Foursquare’s vice president Tristan Walker, perhaps one of the company’s most public faces–along with Denveen and engineering lead Harry Heymann–just announced his departure from the company on his personal blog. That’s the second early employee to depart from Foursquare since Naveen Selvadurai was defoundered in March. Mr. Walker, who lives in Palo Alto and was Foursquare’s first employee in the Bay Area, will be headed to Silicon Valley powerhouse Andreessen Horowitz as an Entrepreneur-in-Residence.
We guessing this time around, he didn’t get the gig with an “awesome, awesome” fanboy letter to Marc Andreessen.
In a statement emailed to Betabeat, Foursquare wrote, “Tristan’s big thinking and drive have been invaluable assets to foursquare over the last few years. His work has helped solidify foursquare as a strong marketing tool for brands and a data-driven loyalty platform for merchants. We know he’ll continue to do incredible things with our friends at Andreessen Horowitz.”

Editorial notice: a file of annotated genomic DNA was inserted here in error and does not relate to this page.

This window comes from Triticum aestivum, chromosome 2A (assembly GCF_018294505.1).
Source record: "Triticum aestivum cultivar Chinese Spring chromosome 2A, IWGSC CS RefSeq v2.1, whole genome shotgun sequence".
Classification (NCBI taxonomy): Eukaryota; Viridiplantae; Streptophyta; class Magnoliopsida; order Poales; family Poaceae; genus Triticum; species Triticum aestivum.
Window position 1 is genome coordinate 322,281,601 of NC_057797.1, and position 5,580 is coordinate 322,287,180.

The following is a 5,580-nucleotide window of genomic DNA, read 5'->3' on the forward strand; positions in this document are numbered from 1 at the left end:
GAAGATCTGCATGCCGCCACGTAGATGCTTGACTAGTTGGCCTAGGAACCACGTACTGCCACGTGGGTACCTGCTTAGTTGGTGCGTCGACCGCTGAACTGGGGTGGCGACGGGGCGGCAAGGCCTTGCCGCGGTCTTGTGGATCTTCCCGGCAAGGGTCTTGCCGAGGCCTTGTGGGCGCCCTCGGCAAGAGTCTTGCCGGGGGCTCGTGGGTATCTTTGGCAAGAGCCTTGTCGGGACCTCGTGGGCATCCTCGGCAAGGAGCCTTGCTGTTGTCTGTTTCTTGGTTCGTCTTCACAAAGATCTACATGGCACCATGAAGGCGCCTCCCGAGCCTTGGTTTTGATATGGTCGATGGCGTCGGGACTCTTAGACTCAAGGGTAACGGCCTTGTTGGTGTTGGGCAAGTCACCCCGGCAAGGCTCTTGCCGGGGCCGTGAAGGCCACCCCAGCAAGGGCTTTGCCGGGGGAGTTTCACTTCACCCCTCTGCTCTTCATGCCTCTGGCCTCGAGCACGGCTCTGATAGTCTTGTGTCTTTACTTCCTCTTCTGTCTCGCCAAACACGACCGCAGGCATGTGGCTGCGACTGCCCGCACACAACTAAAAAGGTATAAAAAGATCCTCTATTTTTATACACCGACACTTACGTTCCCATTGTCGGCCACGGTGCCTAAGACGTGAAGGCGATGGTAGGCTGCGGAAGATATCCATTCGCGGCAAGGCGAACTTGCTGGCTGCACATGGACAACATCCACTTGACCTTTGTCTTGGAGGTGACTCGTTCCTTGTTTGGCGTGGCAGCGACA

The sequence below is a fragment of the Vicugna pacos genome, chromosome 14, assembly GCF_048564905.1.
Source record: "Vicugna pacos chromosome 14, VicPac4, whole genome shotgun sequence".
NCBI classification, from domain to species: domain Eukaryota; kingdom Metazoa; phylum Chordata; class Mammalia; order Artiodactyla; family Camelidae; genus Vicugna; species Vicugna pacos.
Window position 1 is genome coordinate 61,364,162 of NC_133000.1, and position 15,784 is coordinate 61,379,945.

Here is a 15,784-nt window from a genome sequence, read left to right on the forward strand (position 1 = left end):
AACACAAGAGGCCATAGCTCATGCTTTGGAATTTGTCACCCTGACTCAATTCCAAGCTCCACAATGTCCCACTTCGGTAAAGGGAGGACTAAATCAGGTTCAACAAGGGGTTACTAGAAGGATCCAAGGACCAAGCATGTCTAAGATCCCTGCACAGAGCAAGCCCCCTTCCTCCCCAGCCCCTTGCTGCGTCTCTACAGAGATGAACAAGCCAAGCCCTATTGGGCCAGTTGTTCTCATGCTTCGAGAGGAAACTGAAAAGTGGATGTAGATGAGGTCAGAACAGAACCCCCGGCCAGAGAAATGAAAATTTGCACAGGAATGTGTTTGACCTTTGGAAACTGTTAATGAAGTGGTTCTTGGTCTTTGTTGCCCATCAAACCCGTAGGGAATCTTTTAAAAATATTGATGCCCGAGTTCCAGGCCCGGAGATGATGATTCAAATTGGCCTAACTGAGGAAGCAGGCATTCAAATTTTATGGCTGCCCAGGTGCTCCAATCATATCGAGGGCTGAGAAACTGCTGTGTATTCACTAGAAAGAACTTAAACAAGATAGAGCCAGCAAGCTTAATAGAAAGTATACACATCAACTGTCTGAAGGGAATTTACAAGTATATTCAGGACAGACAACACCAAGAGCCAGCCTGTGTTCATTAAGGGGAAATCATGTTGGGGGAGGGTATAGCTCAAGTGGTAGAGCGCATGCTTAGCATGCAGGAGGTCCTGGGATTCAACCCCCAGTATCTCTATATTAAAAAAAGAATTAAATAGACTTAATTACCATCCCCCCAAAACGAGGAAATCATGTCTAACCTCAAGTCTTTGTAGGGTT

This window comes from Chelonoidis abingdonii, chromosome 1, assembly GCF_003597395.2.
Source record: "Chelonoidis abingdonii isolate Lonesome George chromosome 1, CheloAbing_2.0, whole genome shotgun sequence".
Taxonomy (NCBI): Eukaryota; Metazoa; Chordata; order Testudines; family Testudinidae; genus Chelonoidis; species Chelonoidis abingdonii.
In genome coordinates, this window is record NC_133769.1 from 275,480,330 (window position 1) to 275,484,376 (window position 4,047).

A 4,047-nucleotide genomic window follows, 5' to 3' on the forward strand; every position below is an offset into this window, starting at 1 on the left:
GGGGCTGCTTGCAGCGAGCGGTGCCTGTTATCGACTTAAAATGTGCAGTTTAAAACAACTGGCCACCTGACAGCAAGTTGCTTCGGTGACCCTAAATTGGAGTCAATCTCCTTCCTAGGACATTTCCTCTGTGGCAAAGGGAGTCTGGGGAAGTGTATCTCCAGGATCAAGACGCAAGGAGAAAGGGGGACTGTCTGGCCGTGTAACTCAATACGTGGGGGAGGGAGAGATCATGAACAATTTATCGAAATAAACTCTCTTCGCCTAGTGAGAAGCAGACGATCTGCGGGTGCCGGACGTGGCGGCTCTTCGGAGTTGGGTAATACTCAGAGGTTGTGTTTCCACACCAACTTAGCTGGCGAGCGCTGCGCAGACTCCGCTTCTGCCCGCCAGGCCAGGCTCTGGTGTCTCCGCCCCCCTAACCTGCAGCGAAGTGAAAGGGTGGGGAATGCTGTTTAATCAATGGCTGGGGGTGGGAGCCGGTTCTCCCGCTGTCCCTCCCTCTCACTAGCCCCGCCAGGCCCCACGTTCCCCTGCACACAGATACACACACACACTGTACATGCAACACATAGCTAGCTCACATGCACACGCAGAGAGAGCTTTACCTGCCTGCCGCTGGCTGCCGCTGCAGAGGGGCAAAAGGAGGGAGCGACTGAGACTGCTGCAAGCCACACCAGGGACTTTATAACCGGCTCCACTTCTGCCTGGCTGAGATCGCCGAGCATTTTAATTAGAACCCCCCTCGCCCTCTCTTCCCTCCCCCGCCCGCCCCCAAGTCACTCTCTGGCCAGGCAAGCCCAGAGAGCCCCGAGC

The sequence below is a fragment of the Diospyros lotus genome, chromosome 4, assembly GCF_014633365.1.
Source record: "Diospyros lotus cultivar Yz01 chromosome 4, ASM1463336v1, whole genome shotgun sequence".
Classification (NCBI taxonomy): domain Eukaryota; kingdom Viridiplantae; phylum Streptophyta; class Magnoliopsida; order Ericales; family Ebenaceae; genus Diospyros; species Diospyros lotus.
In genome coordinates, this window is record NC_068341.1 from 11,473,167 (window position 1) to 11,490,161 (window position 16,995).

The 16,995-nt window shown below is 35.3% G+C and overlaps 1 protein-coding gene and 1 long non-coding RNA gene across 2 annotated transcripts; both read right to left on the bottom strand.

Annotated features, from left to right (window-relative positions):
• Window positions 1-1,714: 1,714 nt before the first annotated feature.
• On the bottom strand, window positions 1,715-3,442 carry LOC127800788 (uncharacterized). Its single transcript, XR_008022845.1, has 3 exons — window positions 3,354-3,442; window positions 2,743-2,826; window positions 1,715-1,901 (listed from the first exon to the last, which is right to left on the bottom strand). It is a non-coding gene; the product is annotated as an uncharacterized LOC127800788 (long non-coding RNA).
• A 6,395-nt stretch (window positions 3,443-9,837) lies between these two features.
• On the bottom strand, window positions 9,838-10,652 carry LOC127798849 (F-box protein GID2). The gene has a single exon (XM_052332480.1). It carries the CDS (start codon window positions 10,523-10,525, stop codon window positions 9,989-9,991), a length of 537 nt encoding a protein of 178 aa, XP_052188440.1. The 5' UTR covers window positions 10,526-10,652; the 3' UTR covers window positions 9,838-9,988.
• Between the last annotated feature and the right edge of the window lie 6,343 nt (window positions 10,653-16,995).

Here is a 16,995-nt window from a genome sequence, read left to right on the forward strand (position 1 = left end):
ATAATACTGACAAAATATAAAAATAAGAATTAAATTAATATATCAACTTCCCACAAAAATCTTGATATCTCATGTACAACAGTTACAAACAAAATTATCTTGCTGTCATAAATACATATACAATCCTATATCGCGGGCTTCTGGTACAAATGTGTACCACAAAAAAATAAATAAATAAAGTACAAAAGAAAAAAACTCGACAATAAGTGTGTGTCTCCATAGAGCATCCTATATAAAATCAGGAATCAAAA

On his blog, Mr. Walker discussed his experience at Foursquare, thanking cofounder Dennis Crowley:
Once in a lifetime, if you’re lucky, you nail your dream job. It happened to me a little over two and a half years ago when I walked onto the 5th floor at 36 Cooper Square. From day one, the opportunity at foursquare enabled me to think big, take risks, re-imagine what’s possible … and following an incredible journey, I have decided to resign from foursquare to pursue my next big dream.
The past two and a half years spent with the foursquare team have been nothing less than life-changing and it has left me incredibly thankful and inspired. It’s been an amazing experience to watch us grow from 3 to over 100 and my love for the company runs deep – it always will.
I am extremely proud of the hand I had in shaping foursquare’s future and helping us with a bunch of first-evers for the company and industry as a whole. I thank Dennis for his incredible support, partnership and friendship every step of the way.
Mr. Walker’s new role is notable in part because he is one of the few high-profile entrepreneurs to speak out about diversity issues in tech investing and startup culture. A miniseries by Soledad O’Brien called “Black in America: The New Promised Land: Silicon Valley,” recently explored the idea of whether pattern-recognition (the assumption that the next big thing will come from a 20-something white male) has led to an institutional bias within the industry. Around that time, he told CNN, “There aren’t very many folks who look like me in positions of leadership all around the Valley and I think that’s something that needs to be discussed and hopefully changed.”